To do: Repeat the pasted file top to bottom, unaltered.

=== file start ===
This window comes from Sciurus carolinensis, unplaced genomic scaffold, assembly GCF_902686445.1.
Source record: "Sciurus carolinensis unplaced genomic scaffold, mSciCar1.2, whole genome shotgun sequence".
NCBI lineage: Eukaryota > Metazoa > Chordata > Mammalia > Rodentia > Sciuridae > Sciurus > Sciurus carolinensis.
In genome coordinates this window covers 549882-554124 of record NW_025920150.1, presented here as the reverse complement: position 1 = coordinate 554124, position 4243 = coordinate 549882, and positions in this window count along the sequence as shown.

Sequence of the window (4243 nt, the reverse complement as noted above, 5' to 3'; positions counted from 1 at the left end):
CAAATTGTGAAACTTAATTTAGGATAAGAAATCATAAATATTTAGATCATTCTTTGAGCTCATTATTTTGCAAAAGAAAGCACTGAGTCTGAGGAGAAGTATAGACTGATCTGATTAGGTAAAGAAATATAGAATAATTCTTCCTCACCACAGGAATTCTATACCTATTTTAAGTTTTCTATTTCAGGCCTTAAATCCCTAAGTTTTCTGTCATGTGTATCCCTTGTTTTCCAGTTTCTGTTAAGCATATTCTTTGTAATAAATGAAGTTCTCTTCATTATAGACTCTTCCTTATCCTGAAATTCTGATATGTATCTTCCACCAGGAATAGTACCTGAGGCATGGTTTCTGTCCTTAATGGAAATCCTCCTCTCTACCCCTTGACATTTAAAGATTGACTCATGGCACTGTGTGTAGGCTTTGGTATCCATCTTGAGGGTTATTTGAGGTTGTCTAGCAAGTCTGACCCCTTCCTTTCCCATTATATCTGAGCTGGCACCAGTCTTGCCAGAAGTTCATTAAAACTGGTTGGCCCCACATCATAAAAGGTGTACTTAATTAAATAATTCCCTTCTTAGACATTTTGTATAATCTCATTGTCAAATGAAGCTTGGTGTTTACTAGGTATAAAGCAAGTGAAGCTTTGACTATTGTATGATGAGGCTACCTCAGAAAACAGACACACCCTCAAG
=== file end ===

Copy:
This window comes from Sciurus carolinensis, unplaced genomic scaffold, assembly GCF_902686445.1.
Source record: "Sciurus carolinensis unplaced genomic scaffold, mSciCar1.2, whole genome shotgun sequence".
NCBI lineage: Eukaryota > Metazoa > Chordata > Mammalia > Rodentia > Sciuridae > Sciurus > Sciurus carolinensis.
In genome coordinates this window covers 549882-554124 of record NW_025920150.1, presented here as the reverse complement: position 1 = coordinate 554124, position 4243 = coordinate 549882, and positions in this window count along the sequence as shown.

Sequence of the window (4243 nt, the reverse complement as noted above, 5' to 3'; positions counted from 1 at the left end):
CAAATTGTGAAACTTAATTTAGGATAAGAAATCATAAATATTTAGATCATTCTTTGAGCTCATTATTTTGCAAAAGAAAGCACTGAGTCTGAGGAGAAGTATAGACTGATCTGATTAGGTAAAGAAATATAGAATAATTCTTCCTCACCACAGGAATTCTATACCTATTTTAAGTTTTCTATTTCAGGCCTTAAATCCCTAAGTTTTCTGTCATGTGTATCCCTTGTTTTCCAGTTTCTGTTAAGCATATTCTTTGTAATAAATGAAGTTCTCTTCATTATAGACTCTTCCTTATCCTGAAATTCTGATATGTATCTTCCACCAGGAATAGTACCTGAGGCATGGTTTCTGTCCTTAATGGAAATCCTCCTCTCTACCCCTTGACATTTAAAGATTGACTCATGGCACTGTGTGTAGGCTTTGGTATCCATCTTGAGGGTTATTTGAGGTTGTCTAGCAAGTCTGACCCCTTCCTTTCCCATTATATCTGAGCTGGCACCAGTCTTGCCAGAAGTTCATTAAAACTGGTTGGCCCCACATCATAAAAGGTGTACTTAATTAAATAATTCCCTTCTTAGACATTTTGTATAATCTCATTGTCAAATGAAGCTTGGTGTTTACTAGGTATAAAGCAAGTGAAGCTTTGACTATTGTATGATGAGGCTACCTCAGAAAACAGACACACCCTCAAG